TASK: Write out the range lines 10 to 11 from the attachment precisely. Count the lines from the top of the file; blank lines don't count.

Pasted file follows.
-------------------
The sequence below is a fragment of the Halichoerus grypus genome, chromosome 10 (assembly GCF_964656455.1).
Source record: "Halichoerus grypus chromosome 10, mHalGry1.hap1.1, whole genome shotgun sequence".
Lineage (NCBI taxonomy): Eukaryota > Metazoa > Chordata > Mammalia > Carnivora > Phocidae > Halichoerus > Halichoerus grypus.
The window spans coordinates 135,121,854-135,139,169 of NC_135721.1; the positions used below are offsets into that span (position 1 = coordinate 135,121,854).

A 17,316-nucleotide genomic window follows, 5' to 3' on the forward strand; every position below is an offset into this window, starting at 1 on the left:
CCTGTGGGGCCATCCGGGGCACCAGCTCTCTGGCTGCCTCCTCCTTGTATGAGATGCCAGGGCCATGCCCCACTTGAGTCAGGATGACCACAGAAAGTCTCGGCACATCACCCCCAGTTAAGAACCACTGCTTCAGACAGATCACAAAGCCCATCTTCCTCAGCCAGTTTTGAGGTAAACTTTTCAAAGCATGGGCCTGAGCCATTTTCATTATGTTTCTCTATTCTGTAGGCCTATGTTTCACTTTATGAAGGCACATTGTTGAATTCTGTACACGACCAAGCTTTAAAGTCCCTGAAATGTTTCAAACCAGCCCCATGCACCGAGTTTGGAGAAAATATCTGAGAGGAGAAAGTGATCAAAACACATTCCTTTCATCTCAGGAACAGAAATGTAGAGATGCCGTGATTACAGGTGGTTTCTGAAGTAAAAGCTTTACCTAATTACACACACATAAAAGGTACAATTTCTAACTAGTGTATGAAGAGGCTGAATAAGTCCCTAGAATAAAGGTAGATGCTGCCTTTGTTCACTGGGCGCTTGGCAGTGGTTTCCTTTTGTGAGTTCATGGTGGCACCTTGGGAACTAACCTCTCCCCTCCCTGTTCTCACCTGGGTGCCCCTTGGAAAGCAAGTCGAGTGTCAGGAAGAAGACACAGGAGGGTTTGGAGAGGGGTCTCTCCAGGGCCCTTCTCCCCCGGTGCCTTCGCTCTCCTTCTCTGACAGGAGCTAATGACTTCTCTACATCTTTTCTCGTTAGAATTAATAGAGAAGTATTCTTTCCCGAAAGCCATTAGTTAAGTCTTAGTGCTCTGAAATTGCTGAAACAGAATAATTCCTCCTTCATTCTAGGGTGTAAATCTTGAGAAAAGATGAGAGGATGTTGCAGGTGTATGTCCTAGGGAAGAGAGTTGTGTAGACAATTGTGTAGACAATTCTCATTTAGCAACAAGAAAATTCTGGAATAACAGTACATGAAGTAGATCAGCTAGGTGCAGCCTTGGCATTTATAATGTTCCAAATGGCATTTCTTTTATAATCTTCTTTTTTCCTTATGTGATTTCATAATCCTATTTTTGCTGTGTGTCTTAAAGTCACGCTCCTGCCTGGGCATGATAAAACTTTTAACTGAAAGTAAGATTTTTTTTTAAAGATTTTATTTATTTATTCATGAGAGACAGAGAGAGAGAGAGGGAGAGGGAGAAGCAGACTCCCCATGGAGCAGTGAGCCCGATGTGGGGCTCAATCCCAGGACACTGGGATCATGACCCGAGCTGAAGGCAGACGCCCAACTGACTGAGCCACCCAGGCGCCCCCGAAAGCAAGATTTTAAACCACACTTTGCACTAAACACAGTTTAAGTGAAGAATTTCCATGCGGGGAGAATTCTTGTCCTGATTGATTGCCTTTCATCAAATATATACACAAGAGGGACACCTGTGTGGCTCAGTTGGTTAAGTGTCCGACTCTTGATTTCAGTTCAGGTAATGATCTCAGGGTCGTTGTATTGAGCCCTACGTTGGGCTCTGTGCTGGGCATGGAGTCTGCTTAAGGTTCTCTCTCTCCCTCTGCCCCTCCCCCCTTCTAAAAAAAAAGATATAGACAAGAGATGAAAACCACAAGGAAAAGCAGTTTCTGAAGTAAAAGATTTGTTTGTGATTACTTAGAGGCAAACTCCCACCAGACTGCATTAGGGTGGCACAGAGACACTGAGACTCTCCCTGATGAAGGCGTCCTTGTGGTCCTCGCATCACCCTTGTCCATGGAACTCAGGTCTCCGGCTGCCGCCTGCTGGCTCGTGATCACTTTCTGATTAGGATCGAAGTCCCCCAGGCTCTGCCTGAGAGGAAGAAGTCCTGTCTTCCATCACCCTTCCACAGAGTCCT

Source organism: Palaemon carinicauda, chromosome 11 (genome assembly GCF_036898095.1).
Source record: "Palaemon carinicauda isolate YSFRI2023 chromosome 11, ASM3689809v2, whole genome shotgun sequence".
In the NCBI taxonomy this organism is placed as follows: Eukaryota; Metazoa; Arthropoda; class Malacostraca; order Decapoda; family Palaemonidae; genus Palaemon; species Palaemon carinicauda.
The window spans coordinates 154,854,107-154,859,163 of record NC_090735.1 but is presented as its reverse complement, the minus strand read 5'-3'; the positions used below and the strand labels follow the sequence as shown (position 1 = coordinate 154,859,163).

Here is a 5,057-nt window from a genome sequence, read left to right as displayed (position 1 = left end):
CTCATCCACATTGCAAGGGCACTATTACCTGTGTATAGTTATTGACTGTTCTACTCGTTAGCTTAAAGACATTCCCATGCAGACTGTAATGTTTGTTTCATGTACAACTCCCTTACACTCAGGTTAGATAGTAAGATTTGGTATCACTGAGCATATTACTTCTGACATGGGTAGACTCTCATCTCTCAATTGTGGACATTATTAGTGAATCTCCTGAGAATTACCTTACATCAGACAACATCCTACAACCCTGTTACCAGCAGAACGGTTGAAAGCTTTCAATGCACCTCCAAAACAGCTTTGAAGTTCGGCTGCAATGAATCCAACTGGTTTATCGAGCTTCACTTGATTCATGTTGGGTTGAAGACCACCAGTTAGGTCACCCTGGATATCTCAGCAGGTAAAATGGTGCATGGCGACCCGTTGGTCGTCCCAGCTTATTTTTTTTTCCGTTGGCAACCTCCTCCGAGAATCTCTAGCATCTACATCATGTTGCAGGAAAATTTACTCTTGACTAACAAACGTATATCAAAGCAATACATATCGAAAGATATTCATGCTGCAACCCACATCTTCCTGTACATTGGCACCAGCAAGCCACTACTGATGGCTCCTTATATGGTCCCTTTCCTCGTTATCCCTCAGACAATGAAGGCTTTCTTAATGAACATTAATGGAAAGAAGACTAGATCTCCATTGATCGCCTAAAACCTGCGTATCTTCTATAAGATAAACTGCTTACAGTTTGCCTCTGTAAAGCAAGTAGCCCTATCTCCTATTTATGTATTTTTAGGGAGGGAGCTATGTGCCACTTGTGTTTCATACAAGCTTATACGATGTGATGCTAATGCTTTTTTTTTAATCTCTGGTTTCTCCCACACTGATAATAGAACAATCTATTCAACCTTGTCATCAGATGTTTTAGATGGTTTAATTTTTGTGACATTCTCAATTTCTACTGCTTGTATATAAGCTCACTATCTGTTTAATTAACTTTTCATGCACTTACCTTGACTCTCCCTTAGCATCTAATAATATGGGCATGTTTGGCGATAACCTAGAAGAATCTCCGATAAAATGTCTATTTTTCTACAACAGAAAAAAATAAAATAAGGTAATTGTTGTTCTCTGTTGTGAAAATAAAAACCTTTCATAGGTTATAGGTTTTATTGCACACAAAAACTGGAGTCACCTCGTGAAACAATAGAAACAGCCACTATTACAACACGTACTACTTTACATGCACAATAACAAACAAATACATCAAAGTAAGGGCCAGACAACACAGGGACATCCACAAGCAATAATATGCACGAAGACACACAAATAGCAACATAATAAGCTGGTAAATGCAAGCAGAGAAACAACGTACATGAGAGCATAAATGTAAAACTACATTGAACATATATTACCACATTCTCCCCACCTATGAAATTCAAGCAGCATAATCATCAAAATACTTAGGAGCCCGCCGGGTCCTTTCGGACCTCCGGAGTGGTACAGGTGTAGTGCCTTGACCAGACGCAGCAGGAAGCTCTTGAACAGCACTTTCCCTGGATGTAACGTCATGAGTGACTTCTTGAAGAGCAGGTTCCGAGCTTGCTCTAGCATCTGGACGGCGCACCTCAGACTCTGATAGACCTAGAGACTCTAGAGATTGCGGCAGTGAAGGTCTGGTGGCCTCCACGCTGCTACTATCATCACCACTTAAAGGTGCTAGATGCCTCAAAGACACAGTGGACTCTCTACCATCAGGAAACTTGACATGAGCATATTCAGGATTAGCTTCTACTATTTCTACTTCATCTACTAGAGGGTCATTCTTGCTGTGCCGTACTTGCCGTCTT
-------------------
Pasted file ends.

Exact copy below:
The window spans coordinates 154,854,107-154,859,163 of record NC_090735.1 but is presented as its reverse complement, the minus strand read 5'-3'; the positions used below and the strand labels follow the sequence as shown (position 1 = coordinate 154,859,163).

Here is a 5,057-nt window from a genome sequence, read left to right as displayed (position 1 = left end):